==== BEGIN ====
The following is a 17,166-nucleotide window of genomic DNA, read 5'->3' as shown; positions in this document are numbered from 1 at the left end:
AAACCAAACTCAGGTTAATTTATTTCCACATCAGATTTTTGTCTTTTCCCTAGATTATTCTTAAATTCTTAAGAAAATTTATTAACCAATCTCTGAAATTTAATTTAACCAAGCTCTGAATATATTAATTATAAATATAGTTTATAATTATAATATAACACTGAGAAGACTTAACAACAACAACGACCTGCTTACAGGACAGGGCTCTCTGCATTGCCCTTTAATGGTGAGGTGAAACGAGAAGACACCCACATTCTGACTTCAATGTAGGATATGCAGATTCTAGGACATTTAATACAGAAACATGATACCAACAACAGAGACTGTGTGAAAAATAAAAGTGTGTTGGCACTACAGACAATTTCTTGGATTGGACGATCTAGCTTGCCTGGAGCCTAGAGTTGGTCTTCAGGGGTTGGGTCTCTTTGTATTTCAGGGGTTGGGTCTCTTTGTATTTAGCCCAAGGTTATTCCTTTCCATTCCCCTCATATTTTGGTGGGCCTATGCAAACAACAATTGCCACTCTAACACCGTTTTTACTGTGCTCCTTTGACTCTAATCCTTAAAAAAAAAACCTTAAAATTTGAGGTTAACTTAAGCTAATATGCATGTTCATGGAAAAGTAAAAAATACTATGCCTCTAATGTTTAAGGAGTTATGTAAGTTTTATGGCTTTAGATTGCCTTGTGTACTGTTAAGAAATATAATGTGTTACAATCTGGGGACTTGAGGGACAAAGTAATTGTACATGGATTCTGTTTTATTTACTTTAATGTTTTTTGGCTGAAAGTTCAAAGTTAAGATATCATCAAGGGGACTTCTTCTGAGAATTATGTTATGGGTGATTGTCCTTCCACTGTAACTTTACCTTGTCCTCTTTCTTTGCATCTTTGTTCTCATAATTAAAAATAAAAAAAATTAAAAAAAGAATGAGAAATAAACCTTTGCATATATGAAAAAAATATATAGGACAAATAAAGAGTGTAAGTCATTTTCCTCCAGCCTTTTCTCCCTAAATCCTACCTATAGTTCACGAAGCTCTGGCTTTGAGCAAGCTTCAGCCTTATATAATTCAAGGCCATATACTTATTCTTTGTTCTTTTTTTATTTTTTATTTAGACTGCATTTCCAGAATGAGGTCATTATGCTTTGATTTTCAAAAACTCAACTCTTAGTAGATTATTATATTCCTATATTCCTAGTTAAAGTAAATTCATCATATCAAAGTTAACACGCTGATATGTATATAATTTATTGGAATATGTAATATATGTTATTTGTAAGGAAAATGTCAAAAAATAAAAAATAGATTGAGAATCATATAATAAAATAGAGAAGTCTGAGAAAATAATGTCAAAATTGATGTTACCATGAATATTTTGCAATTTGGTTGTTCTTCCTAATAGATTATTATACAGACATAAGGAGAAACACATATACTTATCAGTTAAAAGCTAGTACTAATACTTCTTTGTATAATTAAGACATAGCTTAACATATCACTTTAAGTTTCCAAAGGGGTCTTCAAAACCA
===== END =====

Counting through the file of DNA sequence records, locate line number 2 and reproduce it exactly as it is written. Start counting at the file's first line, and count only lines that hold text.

AAACCAAACTCAGGTTAATTTATTTCCACATCAGATTTTTGTCTTTTCCCTAGATTATTCTTAAATTCTTAAGAAAATTTATTAACCAATCTCTGAAATTTAATTTAACCAAGCTCTGAATATATTAATTATAAATATAGTTTATAATTATAATATAACACTGAGAAGACTTAACAACAACAACGACCTGCTTACAGGACAGGGCTCTCTGCATTGCCCTTTAATGGTGAGGTGAAACGAGAAGACACCCACATTCTGACTTCAATGTAGGATATGCAGATTCTAGGACATTTAATACAGAAACATGATACCAACAACAGAGACTGTGTGAAAAATAAAAGTGTGTTGGCACTACAGACAATTTCTTGGATTGGACGATCTAGCTTGCCTGGAGCCTAGAGTTGGTCTTCAGGGGTTGGGTCTCTTTGTATTTCAGGGGTTGGGTCTCTTTGTATTTAGCCCAAGGTTATTCCTTTCCATTCCCCTCATATTTTGGTGGGCCTATGCAAACAACAATTGCCACTCTAACACCGTTTTTACTGTGCTCCTTTGACTCTAATCCTTAAAAAAAAAACCTTAAAATTTGAGGTTAACTTAAGCTAATATGCATGTTCATGGAAAAGTAAAAAATACTATGCCTCTAATGTTTAAGGAGTTATGTAAGTTTTATGGCTTTAGATTGCCTTGTGTACTGTTAAGAAATATAATGTGTTACAATCTGGGGACTTGAGGGACAAAGTAATTGTACATGGATTCTGTTTTATTTACTTTAATGTTTTTTGGCTGAAAGTTCAAAGTTAAGATATCATCAAGGGGACTTCTTCTGAGAATTATGTTATGGGTGATTGTCCTTCCACTGTAACTTTACCTTGTCCTCTTTCTTTGCATCTTTGTTCTCATAATTAAAAATAAAAAAAATTAAAAAAAGAATGAGAAATAAACCTTTGCATATATGAAAAAAATATATAGGACAAATAAAGAGTGTAAGTCATTTTCCTCCAGCCTTTTCTCCCTAAATCCTACCTATAGTTCACGAAGCTCTGGCTTTGAGCAAGCTTCAGCCTTATATAATTCAAGGCCATATACTTATTCTTTGTTCTTTTTTTATTTTTTATTTAGACTGCATTTCCAGAATGAGGTCATTATGCTTTGATTTTCAAAAACTCAACTCTTAGTAGATTATTATATTCCTATATTCCTAGTTAAAGTAAATTCATCATATCAAAGTTAACACGCTGATATGTATATAATTTATTGGAATATGTAATATATGTTATTTGTAAGGAAAATGTCAAAAAATAAAAAATAGATTGAGAATCATATAATAAAATAGAGAAGTCTGAGAAAATAATGTCAAAATTGATGTTACCATGAATATTTTGCAATTTGGTTGTTCTTCCTAATAGATTATTATACAGACATAAGGAGAAACACATATACTTATCAGTTAAAAGCTAGTACTAATACTTCTTTGTATAATTAAGACATAGCTTAACATATCACTTTAAGTTTCCAAAGGGGTCTTCAAAACCA